Oh, I had so much fun that day. Sweating, cussing, wondering why the cutting chains had to be sharpened after every 12 feet of mesquite, wondering why I decided that was a good idea at all. But, when all was said and done, I had far more beautiful hardwood than I could have imagined. Today, after making milling timber a part of my woodworking, you might find some wood from the local mill in my shop, but  you’re more likely to run into local hardwoods that have stories behind them, “Well 

 

you see, there was this tree…”




I have always loved roundabout chairs. (That’s what this post is really about.)

Texas Roundabout

Texas Roundabout

The corner chair on the right  was  made with Texas mesquite hardwood milled by me and is one of a group I made from those trees milled on that first day, one of which went to our local PBS affiliate for their auction. This one is similar to a Norm Vandal design that I thought worked for  the mesquite and leather  in a way that I felt wouldn’t be the case with a design like the roundabout in the Boston MFA. This chair is kind of a middle of the road choice between the Boston chair and another in the Brooklyn Museum in that this has a little bit of a ‘Texas Chippendale’ feel because of the three turned legs to the side and rear and the single cabriole leg in front and the curved seat rails.

These chairs were a lot of fun to make. We’ll just have to see if I will make the same design again, or go for something completely different.  I do know that there are some boards out there that look like they want to be a chair…only time will tell.

Paul

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September 11…


Nothing about furniture or woodworking today...




This day will be filled with images of somber faces remembering where they were, who they lost and what was taken from them.  A physical monument will open at the site of the World Trade Center with nearly 3000 names inscribed on the fountain walls of those whose  lives were lost to the cowardly attack.  What remains is for us to truly memorialize their  sacrifice, not just with lofty speeches, but with our deeds and who we become as a nation.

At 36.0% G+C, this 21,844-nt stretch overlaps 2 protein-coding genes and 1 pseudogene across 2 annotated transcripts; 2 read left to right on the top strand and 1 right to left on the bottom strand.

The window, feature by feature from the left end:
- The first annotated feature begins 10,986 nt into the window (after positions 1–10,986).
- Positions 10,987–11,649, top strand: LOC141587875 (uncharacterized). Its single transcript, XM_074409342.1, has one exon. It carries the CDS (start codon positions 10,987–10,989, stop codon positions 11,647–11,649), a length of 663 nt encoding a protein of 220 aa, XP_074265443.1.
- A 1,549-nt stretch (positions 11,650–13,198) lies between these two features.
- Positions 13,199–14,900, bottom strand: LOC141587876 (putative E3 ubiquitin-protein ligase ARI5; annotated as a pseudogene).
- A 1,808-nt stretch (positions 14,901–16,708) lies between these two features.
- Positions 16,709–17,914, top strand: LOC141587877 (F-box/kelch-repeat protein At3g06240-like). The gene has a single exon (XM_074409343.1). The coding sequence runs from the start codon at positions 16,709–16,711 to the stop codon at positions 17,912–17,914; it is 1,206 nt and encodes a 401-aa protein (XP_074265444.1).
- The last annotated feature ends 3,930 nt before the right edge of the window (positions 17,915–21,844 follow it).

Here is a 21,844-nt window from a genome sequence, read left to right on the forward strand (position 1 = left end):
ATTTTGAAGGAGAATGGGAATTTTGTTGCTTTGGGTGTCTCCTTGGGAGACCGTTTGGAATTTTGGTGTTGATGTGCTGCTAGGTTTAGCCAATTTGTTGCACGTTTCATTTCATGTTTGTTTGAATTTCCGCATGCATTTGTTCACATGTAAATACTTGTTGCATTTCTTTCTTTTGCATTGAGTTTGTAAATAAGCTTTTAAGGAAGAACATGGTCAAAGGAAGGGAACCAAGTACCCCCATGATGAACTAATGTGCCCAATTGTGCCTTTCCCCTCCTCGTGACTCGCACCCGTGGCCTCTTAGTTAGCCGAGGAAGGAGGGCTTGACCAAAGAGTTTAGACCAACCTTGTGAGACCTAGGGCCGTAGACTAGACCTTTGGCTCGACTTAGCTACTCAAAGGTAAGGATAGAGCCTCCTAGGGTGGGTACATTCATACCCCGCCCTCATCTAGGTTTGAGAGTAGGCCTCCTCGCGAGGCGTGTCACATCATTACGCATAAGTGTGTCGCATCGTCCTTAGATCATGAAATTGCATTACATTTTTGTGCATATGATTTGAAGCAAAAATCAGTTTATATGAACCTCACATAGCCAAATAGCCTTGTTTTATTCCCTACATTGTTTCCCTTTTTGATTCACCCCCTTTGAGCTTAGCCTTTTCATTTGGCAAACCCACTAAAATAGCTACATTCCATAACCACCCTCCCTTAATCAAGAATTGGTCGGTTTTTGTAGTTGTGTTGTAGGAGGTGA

What angers me every year during this time is the parade of politicians who line up to lay claim to the memory, sacrifice and grief of that day’s loss for their own political purposes. This day does not belong to a politician. The site, the memory, the tragedy, and the grief don’t belong to a reelection campaign, or a political party. So, when the orators’ speeches turn to first-person accomplishments at the memorial dedication, I ask you all to remember that the real accomplishments were made by those whose names are on the monuments around these two pools and on another sacrifice in a field in Pennsylvania.

Please join me in taking a moment to remember two special groups of people that make me feel good to be alive, make me proud to be American, and give me hope for our way of life…

The 343 brave souls of the FDNY that gave their lives in the World Trade 

Center towers, many reaching as high as the 78th floor, performing their jobs and  putting out fires as they sought to reach and rescue as many people in the towers as they could.